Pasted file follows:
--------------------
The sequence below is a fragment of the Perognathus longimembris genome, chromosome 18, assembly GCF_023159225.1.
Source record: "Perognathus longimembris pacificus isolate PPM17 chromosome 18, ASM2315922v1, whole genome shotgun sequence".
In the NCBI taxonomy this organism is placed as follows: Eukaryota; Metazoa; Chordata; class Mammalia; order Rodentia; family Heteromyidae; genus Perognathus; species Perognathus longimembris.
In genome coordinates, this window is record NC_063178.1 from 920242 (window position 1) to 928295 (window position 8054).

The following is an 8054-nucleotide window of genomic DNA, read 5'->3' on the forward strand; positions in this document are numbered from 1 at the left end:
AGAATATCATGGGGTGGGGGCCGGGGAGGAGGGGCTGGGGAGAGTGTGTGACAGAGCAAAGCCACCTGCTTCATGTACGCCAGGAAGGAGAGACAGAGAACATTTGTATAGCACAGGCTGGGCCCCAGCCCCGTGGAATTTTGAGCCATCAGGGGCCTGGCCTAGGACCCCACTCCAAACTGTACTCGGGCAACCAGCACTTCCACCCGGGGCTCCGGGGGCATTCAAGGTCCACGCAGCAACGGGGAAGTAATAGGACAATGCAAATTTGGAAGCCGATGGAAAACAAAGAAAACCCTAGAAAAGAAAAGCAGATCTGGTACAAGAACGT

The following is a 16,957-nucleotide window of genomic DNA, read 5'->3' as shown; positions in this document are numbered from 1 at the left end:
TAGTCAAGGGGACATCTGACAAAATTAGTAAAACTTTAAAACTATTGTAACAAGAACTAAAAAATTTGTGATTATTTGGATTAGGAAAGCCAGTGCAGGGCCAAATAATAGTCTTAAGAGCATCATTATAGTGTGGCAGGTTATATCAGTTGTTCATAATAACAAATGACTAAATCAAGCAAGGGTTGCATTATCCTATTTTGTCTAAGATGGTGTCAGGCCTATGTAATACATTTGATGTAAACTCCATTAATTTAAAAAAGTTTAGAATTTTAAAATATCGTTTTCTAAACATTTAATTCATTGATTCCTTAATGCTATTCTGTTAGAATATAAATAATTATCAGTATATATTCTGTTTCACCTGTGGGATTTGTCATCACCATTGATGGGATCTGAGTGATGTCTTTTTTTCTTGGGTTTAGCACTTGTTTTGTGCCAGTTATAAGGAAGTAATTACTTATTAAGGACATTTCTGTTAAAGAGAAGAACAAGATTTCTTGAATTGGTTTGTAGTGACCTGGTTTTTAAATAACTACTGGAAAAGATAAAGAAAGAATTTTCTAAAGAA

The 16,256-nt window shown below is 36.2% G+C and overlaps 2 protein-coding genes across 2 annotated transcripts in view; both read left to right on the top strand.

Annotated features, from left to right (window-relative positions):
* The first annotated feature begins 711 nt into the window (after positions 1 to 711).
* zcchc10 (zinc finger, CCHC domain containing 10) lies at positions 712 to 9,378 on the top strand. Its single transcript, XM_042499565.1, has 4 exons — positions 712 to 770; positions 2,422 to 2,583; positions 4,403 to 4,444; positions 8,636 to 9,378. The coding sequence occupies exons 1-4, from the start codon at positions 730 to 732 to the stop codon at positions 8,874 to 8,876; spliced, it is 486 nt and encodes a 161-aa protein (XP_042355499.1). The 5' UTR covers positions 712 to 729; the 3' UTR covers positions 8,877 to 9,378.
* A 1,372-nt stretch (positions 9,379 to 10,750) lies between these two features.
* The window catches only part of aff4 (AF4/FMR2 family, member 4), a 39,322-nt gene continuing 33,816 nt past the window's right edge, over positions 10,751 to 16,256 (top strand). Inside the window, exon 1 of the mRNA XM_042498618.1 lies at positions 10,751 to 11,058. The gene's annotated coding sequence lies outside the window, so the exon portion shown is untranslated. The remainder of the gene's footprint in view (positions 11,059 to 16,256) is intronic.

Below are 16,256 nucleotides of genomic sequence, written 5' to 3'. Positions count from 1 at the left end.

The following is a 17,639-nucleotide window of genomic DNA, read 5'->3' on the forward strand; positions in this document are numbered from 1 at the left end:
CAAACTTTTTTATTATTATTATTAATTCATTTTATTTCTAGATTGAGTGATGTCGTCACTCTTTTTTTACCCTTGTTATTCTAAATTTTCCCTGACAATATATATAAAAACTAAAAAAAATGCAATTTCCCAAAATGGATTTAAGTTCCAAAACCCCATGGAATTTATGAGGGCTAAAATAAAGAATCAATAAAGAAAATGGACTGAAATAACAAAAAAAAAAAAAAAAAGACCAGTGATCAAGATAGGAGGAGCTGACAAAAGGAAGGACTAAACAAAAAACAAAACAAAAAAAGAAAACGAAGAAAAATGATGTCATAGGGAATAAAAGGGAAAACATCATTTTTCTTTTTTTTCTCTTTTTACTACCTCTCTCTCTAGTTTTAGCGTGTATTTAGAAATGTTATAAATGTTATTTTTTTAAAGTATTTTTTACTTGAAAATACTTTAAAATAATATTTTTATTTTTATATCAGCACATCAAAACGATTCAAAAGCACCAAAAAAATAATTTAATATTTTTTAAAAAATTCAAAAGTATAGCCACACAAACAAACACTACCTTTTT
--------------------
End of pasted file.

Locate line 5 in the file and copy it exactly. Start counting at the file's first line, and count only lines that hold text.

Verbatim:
The following is an 8054-nucleotide window of genomic DNA, read 5'->3' on the forward strand; positions in this document are numbered from 1 at the left end: